GUN (extract)

She looked at me with contempt. As if I was something so insignificant, so tiny in the scheme of things, that I wasn't even worth considering.

Her face twitched; an indecipherable expression glanced across her features, fleetingly, then was gone.

Her mouth curled, she said: "If I had a gun, I'd kill you here and now."

I moved without thought. My hand snaked down towards my thigh and plucked my revolver, freshly oiled, from its holster. I handed it to her, butt first, and said: "- then do it."

She had the grace to look unfazed. She took the gun and said: "This time for real." I made no response. No words, no movement, no facial expression. I kept my eyes still and wide, focused intently on hers. I was standing square toward her, feet planted firmly, slightly apart. Arms by my sides, hands relaxed. A bizarre thought surfaced briefly; this was a classic 'quick draw' position.

I watched her face for a betraying shadow of inner turmoil or any emotion, but found none. I realized, without changing my fixed gaze, that her arm was raising toward me, and that the hand also raising was clutching the gun. I knew that I mustn't give any outward sign.

Her arm leveled off just upwards from the horizontal. She's a little shorter than I am. Her aim was directly between my eyes, and there was no more than an arm's length between the iridescent loop that was all I could see of the extremity of the revolver barrel and my calmly perspiring forehead.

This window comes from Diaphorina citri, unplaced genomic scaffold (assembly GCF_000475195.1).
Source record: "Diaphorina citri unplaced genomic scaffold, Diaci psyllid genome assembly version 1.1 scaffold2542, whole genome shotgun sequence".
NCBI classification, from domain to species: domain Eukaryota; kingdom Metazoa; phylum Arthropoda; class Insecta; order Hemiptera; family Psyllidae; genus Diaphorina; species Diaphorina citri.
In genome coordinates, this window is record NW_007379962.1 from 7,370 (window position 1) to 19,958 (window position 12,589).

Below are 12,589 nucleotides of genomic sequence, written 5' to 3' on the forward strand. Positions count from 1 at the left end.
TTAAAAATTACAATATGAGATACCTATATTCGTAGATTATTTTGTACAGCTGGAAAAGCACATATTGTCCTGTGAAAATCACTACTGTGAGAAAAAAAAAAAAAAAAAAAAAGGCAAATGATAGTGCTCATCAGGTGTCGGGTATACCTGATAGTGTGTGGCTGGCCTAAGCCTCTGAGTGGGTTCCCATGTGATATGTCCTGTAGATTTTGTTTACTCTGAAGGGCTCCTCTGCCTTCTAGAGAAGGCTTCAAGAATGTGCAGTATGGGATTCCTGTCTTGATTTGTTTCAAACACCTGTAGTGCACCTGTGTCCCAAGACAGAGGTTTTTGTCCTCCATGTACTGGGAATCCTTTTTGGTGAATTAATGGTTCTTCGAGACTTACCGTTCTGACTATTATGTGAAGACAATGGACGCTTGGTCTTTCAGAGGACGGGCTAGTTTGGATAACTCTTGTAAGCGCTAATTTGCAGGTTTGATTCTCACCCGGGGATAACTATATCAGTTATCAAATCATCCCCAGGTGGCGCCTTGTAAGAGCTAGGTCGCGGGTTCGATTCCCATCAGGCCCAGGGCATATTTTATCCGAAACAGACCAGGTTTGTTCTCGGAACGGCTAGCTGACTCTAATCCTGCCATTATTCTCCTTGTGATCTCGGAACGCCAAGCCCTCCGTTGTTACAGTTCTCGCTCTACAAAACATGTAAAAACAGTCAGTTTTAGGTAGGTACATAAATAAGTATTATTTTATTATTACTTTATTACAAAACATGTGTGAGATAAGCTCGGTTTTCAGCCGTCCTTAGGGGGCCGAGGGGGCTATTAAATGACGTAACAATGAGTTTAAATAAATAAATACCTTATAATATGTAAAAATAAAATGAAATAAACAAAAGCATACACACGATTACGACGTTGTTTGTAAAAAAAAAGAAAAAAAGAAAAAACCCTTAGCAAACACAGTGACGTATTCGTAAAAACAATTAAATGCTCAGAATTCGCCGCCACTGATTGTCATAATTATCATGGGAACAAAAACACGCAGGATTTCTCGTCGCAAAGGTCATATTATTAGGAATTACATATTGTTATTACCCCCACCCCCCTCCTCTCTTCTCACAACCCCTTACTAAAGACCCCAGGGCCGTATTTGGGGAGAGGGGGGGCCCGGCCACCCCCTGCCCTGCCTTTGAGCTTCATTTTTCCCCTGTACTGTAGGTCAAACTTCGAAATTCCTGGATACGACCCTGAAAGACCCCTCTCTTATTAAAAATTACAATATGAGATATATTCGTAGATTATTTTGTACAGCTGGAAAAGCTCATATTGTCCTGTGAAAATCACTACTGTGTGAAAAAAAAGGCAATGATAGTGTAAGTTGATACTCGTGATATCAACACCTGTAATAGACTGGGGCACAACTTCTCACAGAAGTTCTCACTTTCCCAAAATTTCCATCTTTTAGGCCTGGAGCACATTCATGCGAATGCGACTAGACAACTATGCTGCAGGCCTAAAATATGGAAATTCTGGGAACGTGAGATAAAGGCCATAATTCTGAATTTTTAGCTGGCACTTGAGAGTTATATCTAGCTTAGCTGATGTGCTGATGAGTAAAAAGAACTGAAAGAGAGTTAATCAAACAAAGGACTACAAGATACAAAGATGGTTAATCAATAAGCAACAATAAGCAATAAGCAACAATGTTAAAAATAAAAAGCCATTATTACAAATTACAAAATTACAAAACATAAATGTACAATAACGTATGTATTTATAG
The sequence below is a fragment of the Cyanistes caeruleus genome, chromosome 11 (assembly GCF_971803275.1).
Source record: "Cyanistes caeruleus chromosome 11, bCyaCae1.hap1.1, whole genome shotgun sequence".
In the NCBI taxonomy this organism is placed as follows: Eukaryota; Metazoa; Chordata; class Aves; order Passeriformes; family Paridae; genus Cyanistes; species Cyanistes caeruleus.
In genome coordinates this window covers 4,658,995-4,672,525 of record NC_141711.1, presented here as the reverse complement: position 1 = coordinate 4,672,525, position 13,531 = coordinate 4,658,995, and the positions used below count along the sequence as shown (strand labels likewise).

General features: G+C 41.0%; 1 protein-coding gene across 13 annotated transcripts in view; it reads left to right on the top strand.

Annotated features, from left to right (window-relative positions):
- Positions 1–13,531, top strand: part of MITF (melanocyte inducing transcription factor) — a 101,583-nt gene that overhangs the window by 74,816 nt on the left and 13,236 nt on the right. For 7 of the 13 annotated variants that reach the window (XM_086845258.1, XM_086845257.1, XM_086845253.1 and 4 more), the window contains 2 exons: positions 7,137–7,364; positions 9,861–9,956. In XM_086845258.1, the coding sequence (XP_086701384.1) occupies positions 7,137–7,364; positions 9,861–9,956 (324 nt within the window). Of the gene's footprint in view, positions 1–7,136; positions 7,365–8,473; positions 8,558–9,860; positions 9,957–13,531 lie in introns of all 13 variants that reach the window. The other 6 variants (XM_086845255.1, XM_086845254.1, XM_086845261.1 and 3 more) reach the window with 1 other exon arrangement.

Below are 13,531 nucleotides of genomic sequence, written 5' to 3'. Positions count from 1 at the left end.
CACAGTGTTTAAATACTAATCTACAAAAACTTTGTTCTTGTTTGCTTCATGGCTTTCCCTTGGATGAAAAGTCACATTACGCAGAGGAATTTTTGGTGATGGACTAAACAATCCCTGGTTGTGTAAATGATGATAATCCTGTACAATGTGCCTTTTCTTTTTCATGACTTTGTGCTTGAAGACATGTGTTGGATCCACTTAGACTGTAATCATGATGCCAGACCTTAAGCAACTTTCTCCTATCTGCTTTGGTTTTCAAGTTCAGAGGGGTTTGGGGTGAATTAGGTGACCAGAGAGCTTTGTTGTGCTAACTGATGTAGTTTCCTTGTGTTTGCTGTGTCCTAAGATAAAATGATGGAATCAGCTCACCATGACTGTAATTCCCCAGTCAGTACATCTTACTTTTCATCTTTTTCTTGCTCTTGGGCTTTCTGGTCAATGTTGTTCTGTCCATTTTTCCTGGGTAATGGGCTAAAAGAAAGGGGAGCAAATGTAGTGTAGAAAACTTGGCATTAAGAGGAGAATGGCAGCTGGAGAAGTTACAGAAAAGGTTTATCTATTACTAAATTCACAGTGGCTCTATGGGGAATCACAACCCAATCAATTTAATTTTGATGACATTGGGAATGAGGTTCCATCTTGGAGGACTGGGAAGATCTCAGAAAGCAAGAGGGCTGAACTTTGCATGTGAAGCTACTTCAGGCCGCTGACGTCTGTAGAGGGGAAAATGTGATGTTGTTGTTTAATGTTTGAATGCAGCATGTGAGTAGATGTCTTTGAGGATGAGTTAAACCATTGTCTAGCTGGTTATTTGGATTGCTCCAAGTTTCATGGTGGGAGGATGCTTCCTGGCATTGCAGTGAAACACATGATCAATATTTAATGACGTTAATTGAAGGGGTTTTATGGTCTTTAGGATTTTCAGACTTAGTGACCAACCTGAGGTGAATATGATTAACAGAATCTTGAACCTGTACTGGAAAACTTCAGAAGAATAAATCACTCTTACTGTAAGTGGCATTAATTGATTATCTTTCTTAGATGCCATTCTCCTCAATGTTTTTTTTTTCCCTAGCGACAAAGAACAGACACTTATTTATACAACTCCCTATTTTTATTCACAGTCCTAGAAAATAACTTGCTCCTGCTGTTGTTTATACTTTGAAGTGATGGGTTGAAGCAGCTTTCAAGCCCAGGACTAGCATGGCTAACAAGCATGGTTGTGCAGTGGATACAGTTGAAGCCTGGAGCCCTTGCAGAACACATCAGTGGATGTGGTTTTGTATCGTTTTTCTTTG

I remained impassionate; it was a battle of wills. I thought I saw her finger bunch up as if she was squeezing on the trigger, but knew I couldn't have seen this. Time crawled.

Suddenly, there was a sharp click and I realized that she had actually done it, pulled the trigger - that the hammer had lifted up, away from the chamber, reached its limit and snapped back again producing the metallic sound now registering amongst my synapses. Perspective had prevented me from observing any of this, my view encompassing the end of the gun and her face. She hadn't allowed any of her feelings to disarrange her features.

I watched as a small puff of powder ballooned out from the area around the top of her thumb, a gunpowder flash illuminating the ledges underneath her eyebrows and a tiny reflection, a pinpoint of light, appearing in each of her pupils. I was aware of movement, the iridescent loop that was the end of the gun barrel rising slightly, and of the tunnel - the lair of the bullet - becoming less and less deep as the lead projectile made its way outwards into the world, in a distorted parody of the birthing process.

The tunnel grew shallower, like a bucket being drawn up a well, bringing life-giving water to the surface. I could imagine the effort involved in cranking the handle and actually felt the relief of the cessation of toil as the bullet leapt into the air and into a collision course with my skull. As the bullet entered my head I wondered at the nature of time, its fluidity and contrariness. The pain of the bullet opening my forehead registered for a split-second, before the trajectory of the gunshot sent the bullet racing through, and destroying, the neuro-receptors responsible for the recognition of pain.

I had just enough time left to murmur: "Thank You."

 

- Stan Batcow, this extract Feb 2003